Yu Darvish celebrated the announcement that the Texas Rangers had spent $51.7 million just to talk with him by doing what he does often: He worked out. There is a training ethic in Japanese baseball, one passed down from previous generations that the natives consider sacrosanct to their sport and that Americans who try to play there peg as completely nuts.
While Darvish raged against some of the other tropes of Japanese culture, never did he shy away from work. To see him when he first entered professional baseball with the Hokkaido Nippon Ham Fighters at 18 years old and now seven years later is to see a boy who grew into a man, a 175-pound beanpole who now carries 225 pounds on his 6-foot-5 frame, a raw arm who evolved into a polished pitcher.
In other words, he ain't Daisuke.
Over the next 30 days, as Darvish and the Rangers will haggle over the proper price for his services on top of the record bid Texas placed in the posting auction that ended late Monday night, the tired and lazy comparison of Darvish vs. Daisuke Matsuzaka will surface ad nauseam. Somehow, in the strained logic of baseball analysis, a shared country extrapolates to other commonalities.
Know this: If the Rangers and Darvish do arrive at a mutually acceptable contract – sources speculate it will take $75 million-plus, which would put the total haul for Darvish higher than what Philadelphia paid Cliff Lee last year – he is not going to arrive with a gut and double chin like Daisuke did after the Boston Red Sox plunked down $103.1 million only to see him slog through games before blowing out his elbow.
[Related: Red Sox fans dismayed by team's inaction]
This is a bonanza signing for the Rangers, a stunning rejoinder to the Los Angeles Angels' $331.5 million Albert Pujols-C.J. Wilson perfecta. Just when the two-time defending American League champions looked vulnerable, they sandbagged their way into the posting auction, let the world believe the Toronto Blue Jays had placed the high figure on Darvish and ended the process having spent more money than on any previous posting by about $600,000.
Texas' triumph is no doubt a risk. No Japanese pitcher has thrived long-term in the major leagues. Hideo Nomo was a shooting star whose first two years represented his brightest moments. Daisuke was serviceable as a rookie, very good in his second season and awful the next three. The closest thing to a consistently solid starter is Hiroki Kuroda, who has put up four above-average seasons.
Still, the Rangers – and almost all of their brethren – believe Darvish will be different. His stuff is better than his predecessors', starting with a pair of devastating off-speed pitches – a slider and cutter – complemented by a fastball that sits 92 to 95 mph. His two-seam fastball should become an even greater weapon with Adrian Beltre, Elvis Andrus and Ian Kinsler in the infield behind him.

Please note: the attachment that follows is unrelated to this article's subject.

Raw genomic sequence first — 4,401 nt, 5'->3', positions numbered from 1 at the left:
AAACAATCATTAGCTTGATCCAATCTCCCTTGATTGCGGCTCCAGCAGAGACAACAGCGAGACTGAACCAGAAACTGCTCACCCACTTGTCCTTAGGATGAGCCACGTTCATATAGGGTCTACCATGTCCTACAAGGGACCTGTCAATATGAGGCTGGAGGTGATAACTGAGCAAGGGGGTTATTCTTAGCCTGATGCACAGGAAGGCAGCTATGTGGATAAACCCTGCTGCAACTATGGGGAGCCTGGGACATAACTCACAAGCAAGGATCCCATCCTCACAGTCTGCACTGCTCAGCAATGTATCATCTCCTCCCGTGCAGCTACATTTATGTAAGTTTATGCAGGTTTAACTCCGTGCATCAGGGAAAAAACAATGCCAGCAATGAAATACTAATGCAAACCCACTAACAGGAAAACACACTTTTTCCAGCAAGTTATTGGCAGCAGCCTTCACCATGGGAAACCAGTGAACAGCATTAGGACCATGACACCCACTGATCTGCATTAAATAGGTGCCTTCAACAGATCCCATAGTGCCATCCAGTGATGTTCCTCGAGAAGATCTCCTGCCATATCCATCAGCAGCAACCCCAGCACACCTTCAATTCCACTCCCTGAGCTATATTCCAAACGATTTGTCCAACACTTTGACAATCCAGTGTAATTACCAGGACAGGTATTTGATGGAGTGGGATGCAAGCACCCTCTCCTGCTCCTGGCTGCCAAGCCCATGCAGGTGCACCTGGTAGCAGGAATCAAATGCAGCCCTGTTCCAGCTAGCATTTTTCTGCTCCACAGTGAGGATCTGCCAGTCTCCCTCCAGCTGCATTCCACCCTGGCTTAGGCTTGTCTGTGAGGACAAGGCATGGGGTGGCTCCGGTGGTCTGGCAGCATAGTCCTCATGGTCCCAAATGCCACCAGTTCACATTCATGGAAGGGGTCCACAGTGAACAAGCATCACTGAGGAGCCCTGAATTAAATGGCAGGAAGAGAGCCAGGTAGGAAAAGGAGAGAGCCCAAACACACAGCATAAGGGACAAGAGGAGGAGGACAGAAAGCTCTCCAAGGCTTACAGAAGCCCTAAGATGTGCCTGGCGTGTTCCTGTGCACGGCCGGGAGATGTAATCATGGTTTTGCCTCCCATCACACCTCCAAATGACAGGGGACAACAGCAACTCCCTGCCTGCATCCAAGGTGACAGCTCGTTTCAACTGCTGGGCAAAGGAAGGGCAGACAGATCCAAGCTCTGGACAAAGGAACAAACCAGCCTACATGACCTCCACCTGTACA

Darvish's command and control are top-shelf, too. Over the last five seasons, all of which he finished with earned-run averages below 2.00, Darvish has walked fewer than 2.2 batters per nine innings. He issued just 36 free passes against 276 strikeouts this season, when he also posted an 18-6 record and 1.44 ERA in 232 innings.
[Related: Ultimate MLB free-agent tracker]
If any Japanese player is likely to adapt well to the United States, it's Darvish. His father, who grew up in Iran, and mother, a Japanese citizen, met in the U.S. In a homogenous Japanese culture, Darvish always stood out. It made him a natural headline grabber, from his underage cigarette smoking to his nude magazine pictorial to his divorce from a Japanese pop star.
Amid it all, Darvish only improved. The Rangers watched him do so in person, executives and scouts falling for what they considered a truly elite arm. Exactly how it develops under the rigors of an expected five-man rotation (and four days of rest) will be the trickiest part of acclimating Darvish, who often started on five or six days' rest with the Fighters.
Well, the Rangers have one of the game's best pitching coaches in Mike Maddux. And the manager of players' managers in Ron Washington. Plus a stable, strong and welcoming clubhouse, a history with Japanese players, a fan base growing more rabid by the year and a schedule that lets Darvish play plenty of games where he wanted to be: on the West Coast.
And then there are Nolan Ryan and Jon Daniels, the Rangers' owner and general manager, the oddest couple around who together have built this team into not just a contender but a model. The Rangers now have at least seven possibilities at starting pitcher – Darvish, Colby Lewis, Derek Holland, Matt Harrison, Alexi Ogando, Scott Feldman and Neftali Feliz, the former closer with ace stuff – along with significant minor league pitching depth. The Rangers do things how they're supposed to be done.
There is no such thing as benefit of the doubt in baseball, of course, every decision best to be taken on its individual merit. But a franchise does not luck its way out of the AL and into consecutive World Series. The Rangers have made plenty more good decisions than bad.
And so while the Angels' spending spree may have been the nudge that pushed the Rangers past the Blue Jays, this was no impulse buy, no Kei Igawa to Daisuke. This was the Texas Rangers seeing an ace, a man who works out after the biggest news of his career drops, and throwing around that money they were hiding who knows where.
It doesn't matter now, either, because unless negotiations turn ugly – and considering both parties' happiness with the posting outcome, they shouldn't – Yu Darvish is going to be a Texas Ranger and the American League West is going to be one hell of a race.
May 11-13. Ballpark at Arlington. Rangers vs. Angels. Darvish vs. Pujols.
Start the countdown.
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- Yu Darvish